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“Autogynephilia” critics

Since the creation of the disease modelautogynephilia” in 1989, it has been widely criticized. Most experts and lay people understand that the term “autogynephilia” is not scientific because it is not value-neutral. It is a diagnosis of a mental illness. Using value-neutral terminology is a key to good science. Many have proposed value-neutral terms and conceptualizations for the various phenomena it attempts to describe. “Autogynephilia” activists continue to push for the term despite the criticism.

Below are the groups of people who argue that “autogynephilia” should not be used because of its pathologizing and biased meaning.


World Professional Association of Transgender Health

WPATH is the largest global organization of experts serving the health needs of gender diverse people. They removed “autogynephilia” from their consensus statement on the Standards of Care for our community. It had appeared in the 1998 version 5. It was removed in 2001 and remained out since then.

Julia Serano (biologist)

Transgender biologist and author Julia Serano has proposed the terms Female/Feminine Embodiment Fantasies (FEFs) and Male/Masculine Embodiment Fantasies (MEF) as terms that may be used to discuss such erotic thoughts or fantasies. In Serano’s view, such fantasies are found among all types of transgender people, independent of assigned gender or sexual orientation. She sees them as natural expressions of a subconscious self.

The Case Against Autogynephilia (PDF)

  • Larry Nuttbrock
  • Walter Bockting
  • Andrew Rosenblum
  • Mona Mason
  • Sel Hwahng

Others (details to come)

Rebecca Allison (cardiologist)

  • Allison, Becky (December 16, 1998). Janice Raymond and Autogynephilia. [archive]

Caitlin H

  • Bailey and Lawrence: To what end? (by Caitlin H.) [archive]

BC Holmes

  • Holmes, B.C. (2001) B.C. on Gender: Autogynephilia [archive]

Astrid Johannsen

  • Johannsen, Astrid (February 23, 2003). Autogynephilia is such bullshit! [archive]
  • Johannsen, Astrid (May 11, 2003). The Bailey/Blanchard/Lawrence Clearinghouse Sweepstakes. [archive]

Media critics

  • Florence Ashley
  • Imogen Binnie
  • Jed Bland
  • Kat Blaque
  • Zoe Brain
  • Christine Burns
  • Clare Flourish
  • B.C. Holmes
  • Jo Inkpin
  • Luna Jade
  • Andrea James (born 1967)
  • Sam (born ~1970)
  • Samantha in the UK (YouTube)
  • Zinnia Jones
  • Abby Love
  • Kate Madden
  • nineteenthly / Amanda / Mandy
  • Siobhan O’Leary
  • Beth Orens
  • “Silly Ol You”
  • Gwen Smith
  • Jos Truitt
  • Cristan Williams
  • Kelley Winters
  • Natalie Wynn
  • Zagria


Many people who experience erotic or autoerotic interest in feminization do not plan to make a public or full-time gender transition. Most use fake names or are not out.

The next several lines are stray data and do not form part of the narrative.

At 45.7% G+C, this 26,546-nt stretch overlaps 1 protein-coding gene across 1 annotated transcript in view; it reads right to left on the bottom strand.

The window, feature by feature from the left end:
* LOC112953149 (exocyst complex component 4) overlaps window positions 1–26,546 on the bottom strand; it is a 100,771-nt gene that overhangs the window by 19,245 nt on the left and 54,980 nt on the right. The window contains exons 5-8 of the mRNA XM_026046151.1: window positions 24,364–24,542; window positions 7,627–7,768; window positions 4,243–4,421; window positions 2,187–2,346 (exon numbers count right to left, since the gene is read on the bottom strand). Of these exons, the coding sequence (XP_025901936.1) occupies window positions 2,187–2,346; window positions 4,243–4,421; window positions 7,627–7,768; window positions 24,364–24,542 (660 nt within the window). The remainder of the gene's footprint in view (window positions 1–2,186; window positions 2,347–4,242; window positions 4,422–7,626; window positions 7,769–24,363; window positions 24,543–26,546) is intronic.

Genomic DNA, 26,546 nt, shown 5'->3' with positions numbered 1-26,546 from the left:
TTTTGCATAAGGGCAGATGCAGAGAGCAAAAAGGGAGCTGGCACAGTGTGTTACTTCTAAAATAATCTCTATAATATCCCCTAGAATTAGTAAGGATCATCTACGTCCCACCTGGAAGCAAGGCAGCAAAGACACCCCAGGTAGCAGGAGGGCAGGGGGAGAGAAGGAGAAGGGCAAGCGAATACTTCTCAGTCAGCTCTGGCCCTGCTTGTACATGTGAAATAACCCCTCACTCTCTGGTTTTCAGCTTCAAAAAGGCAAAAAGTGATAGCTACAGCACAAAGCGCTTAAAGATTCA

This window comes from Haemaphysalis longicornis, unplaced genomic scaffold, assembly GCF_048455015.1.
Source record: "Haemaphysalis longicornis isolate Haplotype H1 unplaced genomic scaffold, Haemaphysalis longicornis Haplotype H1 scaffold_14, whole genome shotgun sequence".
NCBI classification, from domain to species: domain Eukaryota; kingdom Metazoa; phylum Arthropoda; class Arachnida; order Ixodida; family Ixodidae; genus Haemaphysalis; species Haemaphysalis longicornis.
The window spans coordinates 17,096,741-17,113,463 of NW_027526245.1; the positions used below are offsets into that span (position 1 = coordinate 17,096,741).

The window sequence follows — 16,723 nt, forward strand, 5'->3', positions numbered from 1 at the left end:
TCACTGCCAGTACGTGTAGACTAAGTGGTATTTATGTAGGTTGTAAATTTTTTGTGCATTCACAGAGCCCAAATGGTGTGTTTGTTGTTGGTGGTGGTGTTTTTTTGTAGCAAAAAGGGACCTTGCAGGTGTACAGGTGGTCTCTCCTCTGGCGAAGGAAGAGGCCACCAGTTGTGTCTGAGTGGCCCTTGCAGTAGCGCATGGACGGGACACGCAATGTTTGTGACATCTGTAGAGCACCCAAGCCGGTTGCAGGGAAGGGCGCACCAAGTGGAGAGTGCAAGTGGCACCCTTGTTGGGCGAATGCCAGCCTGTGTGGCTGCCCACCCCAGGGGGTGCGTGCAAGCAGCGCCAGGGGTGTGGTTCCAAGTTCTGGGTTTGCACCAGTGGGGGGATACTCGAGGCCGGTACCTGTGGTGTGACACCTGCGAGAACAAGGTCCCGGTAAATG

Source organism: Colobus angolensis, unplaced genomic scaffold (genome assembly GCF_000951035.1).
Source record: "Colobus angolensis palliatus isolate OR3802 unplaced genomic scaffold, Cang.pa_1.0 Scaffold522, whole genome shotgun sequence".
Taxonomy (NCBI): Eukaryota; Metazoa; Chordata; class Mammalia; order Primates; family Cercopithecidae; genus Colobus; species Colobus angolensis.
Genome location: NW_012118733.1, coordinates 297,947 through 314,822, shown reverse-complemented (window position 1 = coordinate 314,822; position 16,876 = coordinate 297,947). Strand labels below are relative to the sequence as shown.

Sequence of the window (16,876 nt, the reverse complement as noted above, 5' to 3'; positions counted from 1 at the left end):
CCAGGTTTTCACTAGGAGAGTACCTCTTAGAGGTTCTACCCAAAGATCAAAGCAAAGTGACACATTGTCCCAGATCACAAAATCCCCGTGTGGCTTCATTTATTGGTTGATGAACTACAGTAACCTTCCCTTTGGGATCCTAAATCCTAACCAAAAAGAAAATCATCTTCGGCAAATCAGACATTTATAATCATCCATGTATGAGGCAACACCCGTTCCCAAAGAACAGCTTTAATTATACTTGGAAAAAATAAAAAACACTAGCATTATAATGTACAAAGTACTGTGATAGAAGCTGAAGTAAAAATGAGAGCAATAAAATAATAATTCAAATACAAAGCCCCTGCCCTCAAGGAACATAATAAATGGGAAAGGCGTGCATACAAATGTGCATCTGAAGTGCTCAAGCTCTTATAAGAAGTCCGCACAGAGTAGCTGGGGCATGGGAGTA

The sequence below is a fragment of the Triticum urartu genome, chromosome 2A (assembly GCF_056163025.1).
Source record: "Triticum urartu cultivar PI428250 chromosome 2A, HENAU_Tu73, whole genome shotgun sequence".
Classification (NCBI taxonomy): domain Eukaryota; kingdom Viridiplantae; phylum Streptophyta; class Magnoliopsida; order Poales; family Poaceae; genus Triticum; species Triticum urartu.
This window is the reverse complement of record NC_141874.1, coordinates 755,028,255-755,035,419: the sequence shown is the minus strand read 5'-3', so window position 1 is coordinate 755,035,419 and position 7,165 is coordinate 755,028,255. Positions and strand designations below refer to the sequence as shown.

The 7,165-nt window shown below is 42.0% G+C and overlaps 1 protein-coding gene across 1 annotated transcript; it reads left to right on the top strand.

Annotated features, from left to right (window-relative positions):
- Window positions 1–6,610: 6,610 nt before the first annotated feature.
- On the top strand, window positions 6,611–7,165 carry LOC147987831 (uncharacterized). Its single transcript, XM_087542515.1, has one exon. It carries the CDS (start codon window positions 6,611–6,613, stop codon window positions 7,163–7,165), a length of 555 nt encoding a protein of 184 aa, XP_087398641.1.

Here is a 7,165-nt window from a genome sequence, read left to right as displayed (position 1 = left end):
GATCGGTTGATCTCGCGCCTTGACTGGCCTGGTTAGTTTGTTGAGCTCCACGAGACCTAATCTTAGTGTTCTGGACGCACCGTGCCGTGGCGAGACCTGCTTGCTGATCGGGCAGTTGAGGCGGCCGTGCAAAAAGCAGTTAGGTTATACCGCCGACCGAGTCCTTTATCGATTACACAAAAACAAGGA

Many dislike biased terms like “autogynephile” or “wannabe” and prefer value-neutral and non-pathologizing terms.

Jack Molay

Trans activist Jack Molay coined the terms crossdreamer and crossdreaming to describe and discus cross-gender fantasies, including erotic crossdressing and role playing. The term is not defined by sexual orientation, assigned gender or the age at which someone becomes consciously aware of such fantasies. The term refers to the act, not any specific theory that explains this phenomenon (although Molay’s own explanation is very similar to the one of Serano). 

The term has gradually come to encompass all kinds of life-affirming cross-gender fantasies, activities and interests, beyond the sexual ones. As seen on the Crossdream Life internet forum, people who make use of this term may identify as cisgender, queer, nonbinary, transgender or transsexual. 

Crossdreamers (

Crossdream Life (

Felix Conrad

Felix Conrad is another activist who has made use of the crossdreamer term, and who is critical of the “autogynephilia” theory. He primarily addresses the needs of crossdreamers who are not transitioning.

Novagirl (

Alice Novic

Alice Novic is an American psychiatrist who has proposed a two-type taxonomy called “Love-to-be-Femme” and “Act-Femme.”

Alice in Genderland (

urnotalone (

Fallacious use by critics

The reason most critics put “autogynephilia” in quotation marks is to distinguish the value-neutral phenomena being described from the biased conceptualization. Failure to do this is a logical fallacy called reification or concretism. Some people have reified the term despite criticism of certain aspects. For instance, some have argued that “autogynephilia” exists in other populations, which reifies it as a legitimate term and concept. Claiming “autogynephilia” exists acknowledges all of its biased assumptions about trans people (e.g., that trans women are men, that “paraphilia” is a legitimate concept, and that a rigid homosexual/heterosexual binary in males exists).

Other people have argued that there is a “third type” of transsexual, which reifies both “homosexual transsexual” and “autogynephilic transsexual” as legitimate terms.